The following notes are taken from the Queensland Government Website for Environment and Resource Management... go to the about us page if you wish to read the overview of topics covered by this department.
Property, titles and valuations
National parks, marine parks and forests
Wildlife and ecosystems
Mapping and surveying
Science and research
An issue that is currently gaining attention is a serious fungal disease presenting in areas of Queensland since December ... serious enough to warrant a comprehensive program of management to have been set in place. Here are some notes from the website... with more reading at that site here.
Significant impact may arise:
"Myrtle rust may potentially have a significant impact on Queensland’s biodiversity, the DERM estate (national parks, State forests and native hardwood plantation areas) and commercial industries using myrtaceous plants, including the cut flower, nursery, garden, native forest timber and bee keeping."
What is myrtle rust?
Recognising myrtle rust
About the work of Biosecurity Queensland
Biosecurity Queensland was launched on 1 March 2007. Since that time, it has developed a strategic plan for biosecurity for all of Queensland.
Bringing together the biosecurity resources and functions of the former Queensland Primary Industries and Fisheries (DPI&F), Department of Natural Resources and Water (NRW) and Environmental Protection Agency (EPA), Biosecurity Queensland is now the agency responsible for protecting Queensland's primary industries, environment and way of life.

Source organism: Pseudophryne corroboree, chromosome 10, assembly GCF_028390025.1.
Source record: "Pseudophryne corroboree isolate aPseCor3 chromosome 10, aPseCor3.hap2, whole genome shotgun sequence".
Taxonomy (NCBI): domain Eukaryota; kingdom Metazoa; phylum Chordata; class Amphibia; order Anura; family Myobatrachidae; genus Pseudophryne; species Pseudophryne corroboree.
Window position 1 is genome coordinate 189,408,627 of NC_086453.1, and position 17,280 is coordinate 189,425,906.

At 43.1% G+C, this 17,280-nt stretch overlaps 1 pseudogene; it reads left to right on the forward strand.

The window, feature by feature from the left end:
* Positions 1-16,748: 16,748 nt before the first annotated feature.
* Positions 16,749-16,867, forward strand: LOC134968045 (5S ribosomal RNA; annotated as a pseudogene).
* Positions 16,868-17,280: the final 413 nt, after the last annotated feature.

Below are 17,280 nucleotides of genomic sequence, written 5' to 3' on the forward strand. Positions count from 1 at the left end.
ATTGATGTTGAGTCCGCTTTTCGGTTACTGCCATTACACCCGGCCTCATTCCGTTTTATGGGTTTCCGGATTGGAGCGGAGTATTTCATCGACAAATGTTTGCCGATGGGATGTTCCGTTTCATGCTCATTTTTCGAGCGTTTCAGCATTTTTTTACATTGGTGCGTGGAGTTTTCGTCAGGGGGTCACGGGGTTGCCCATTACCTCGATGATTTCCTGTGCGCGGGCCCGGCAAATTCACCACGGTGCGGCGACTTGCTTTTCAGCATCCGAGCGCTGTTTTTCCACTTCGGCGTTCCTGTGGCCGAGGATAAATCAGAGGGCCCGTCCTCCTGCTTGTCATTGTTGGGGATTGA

The main areas of Biosecurity Queensland are:
- animal biosecurity
- plant biosecurity
- invasive plants and animals, such as weeds and pest animals
- biosecurity science, including diagnostics and research stations
- animal welfare and keeping
- product integrity (chemical use and food safety)
- the Biosecurity Queensland Control Centre (exotic tramp ants and Asian honey bee).
This is the first time anywhere in Australia that all biosecurity capabilities have been brought together under the one agency.
One of the driving factors in establishing Biosecurity Queensland was bringing together the right expertise and capabilities into the one central agency. As a result, Biosecurity Queensland has been able to work more collaboratively and with a more integrated approach to risk management.
A strong focus has also been invested in developing stronger relationships with industry. Industry and all key stakeholders helped develop the Biosecurity strategy for Queensland.
To find out more about the work that Biosecurity Queensland is doing behind the scenes to protect the primary industries sector, visit Biosecurity Queensland.